The thoughts I had after watching this week’s Shingeki no Kyojin were worrying ones. Thoughts that, honestly, point to this Final Season of Shingeki having some serious problems. Problems, which all stem from decisions taken while adapting this story from its source manga. Shingeki no Kyojin is probably an exceptional manga, with a lot of depth, nuance and interesting (if somewhat controversial) set of ideas in it. It is clear, however, that Shingeki no Kyojin the anime franchise and Shingeki no Kyojin the manga, are certainly very different beasts, and ones that aren’t as interchangeable as most manga to anime adaptations seem to be.
I’m not sure who said it to me, but a particular thought about manga and its relationship to anime has always stuck with me; Adapting manga to anime is easier than most other media, because the manga panels and pages can easily serve as storyboards that an anime series can just directly pull from. For some anime, that’s certainly true, where the manga is fast paced enough and kinetic enough, that animating it is as simple as filling in the little gaps between panels. Take a chapter or two, put in some connective tissue and you have a well paced anime episode.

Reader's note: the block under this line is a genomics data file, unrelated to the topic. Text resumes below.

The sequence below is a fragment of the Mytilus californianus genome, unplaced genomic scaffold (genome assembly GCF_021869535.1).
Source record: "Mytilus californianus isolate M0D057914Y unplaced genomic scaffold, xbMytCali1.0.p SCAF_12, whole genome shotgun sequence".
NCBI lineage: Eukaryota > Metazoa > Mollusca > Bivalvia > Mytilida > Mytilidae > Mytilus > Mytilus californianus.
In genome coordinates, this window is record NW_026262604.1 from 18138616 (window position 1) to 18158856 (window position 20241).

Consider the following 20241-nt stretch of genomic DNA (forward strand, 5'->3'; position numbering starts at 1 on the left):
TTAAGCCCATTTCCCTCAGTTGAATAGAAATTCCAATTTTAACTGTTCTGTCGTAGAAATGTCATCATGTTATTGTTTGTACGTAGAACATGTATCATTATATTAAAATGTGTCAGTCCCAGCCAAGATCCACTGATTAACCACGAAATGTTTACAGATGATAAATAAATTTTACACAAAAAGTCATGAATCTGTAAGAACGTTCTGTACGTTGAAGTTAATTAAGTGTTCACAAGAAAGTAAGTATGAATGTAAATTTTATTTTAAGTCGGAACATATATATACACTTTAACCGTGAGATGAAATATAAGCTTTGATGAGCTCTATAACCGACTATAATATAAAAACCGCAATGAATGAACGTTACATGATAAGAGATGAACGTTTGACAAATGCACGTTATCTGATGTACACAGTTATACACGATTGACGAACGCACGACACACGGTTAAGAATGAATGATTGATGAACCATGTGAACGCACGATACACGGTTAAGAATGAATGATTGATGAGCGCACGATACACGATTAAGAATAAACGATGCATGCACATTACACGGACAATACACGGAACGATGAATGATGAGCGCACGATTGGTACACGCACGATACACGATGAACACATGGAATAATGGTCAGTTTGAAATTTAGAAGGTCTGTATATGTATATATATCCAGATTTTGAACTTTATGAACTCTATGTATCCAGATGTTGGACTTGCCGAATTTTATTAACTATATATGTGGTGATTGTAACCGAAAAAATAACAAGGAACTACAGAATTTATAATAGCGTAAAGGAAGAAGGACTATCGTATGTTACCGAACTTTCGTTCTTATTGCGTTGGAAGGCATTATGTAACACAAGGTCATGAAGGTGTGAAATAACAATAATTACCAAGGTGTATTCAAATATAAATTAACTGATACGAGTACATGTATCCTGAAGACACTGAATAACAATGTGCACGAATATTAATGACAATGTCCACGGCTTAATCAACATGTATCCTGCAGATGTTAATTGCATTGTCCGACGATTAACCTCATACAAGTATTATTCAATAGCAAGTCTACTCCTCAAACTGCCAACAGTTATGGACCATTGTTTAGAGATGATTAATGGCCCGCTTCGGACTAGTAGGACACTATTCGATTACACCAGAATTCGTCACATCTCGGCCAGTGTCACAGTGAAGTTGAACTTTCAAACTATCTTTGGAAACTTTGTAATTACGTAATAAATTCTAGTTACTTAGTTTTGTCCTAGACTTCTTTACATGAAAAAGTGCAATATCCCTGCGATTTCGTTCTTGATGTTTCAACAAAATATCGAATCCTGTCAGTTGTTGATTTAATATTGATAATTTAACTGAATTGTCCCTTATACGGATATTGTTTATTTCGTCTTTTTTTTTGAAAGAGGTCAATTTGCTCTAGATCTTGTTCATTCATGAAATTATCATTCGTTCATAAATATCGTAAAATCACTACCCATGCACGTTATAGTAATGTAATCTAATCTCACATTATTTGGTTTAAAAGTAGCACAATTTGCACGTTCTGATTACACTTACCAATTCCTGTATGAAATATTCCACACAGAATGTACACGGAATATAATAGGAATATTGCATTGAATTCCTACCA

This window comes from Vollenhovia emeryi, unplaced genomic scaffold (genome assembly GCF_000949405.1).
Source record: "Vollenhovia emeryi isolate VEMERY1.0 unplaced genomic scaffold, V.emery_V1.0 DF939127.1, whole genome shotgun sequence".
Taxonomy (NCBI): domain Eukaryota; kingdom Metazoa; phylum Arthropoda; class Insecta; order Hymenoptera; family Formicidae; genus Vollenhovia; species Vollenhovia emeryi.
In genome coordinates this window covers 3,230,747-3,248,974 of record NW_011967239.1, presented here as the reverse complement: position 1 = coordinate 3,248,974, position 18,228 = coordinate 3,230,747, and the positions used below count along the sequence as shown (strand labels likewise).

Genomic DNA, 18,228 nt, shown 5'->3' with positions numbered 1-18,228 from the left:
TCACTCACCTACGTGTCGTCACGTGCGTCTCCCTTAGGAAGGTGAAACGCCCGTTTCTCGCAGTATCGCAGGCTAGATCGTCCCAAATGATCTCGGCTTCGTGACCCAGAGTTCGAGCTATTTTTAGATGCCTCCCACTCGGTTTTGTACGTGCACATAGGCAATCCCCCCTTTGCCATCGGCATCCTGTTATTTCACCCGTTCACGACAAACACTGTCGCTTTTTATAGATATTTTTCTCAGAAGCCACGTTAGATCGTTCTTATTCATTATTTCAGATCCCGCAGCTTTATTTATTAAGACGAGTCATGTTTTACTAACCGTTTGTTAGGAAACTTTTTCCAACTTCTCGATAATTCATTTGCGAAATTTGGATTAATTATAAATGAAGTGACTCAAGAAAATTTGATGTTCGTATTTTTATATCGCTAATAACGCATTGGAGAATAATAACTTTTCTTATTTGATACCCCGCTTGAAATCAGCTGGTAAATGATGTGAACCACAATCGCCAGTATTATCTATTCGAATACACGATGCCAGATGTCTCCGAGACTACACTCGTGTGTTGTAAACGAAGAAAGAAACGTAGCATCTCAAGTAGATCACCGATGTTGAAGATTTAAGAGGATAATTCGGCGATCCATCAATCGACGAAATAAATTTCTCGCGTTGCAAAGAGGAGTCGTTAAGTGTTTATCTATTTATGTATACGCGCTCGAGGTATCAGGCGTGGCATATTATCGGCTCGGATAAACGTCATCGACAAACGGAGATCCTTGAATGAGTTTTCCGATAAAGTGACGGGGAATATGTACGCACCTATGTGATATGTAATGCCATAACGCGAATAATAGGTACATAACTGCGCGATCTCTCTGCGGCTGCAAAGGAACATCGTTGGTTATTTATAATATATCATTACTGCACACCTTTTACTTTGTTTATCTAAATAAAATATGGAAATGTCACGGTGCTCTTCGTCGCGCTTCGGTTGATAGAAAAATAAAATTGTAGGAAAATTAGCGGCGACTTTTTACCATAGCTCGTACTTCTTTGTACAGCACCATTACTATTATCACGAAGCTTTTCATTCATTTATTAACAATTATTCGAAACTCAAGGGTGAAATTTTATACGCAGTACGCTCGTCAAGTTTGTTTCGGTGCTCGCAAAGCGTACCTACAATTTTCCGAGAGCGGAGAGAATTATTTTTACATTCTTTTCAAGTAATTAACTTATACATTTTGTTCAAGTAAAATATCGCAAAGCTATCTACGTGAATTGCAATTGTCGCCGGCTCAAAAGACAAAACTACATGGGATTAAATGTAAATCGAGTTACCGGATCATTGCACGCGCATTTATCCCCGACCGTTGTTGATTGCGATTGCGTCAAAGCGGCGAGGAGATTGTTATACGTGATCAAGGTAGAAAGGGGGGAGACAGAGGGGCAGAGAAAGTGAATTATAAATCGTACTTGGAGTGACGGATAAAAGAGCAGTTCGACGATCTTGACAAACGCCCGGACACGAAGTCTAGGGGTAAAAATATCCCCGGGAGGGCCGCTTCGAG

Shingeki no Kyojin, however, as is evidenced by the Final Season’s first five episodes, is not that kind of series. This week’s episode? This is where I truly believe the season should’ve opened up at. This point in the story, with Willy Tybur’s exposition dump of a play, and Eren’s reunion with Reiner INSIDE Marley, all of this would’ve worked as a fantastic and bombastic start to the season. And really, I can’t help but wonder if we would’ve gotten just that, had Studio Wit and its directorial staff been the ones working on this.
The pacing for this season has been off, and its hard not to hold those working on the anime series as the ones responsible. Its kind of sad really, because questions like whether the first four episodes of this season were actually necessary, were more or less answered this week. Long story short, the last four episodes were NOT needed, and all the exposition we needed to get the story going was right here, in this week’s episode. You could MAYBE make a case for the first episode of this season, but honestly this whole moment with Tybur’s play and Eren’s big attack immediately following the declaration of war against Paradisio? That’s where the story needed to get to, as soon as humanly possible.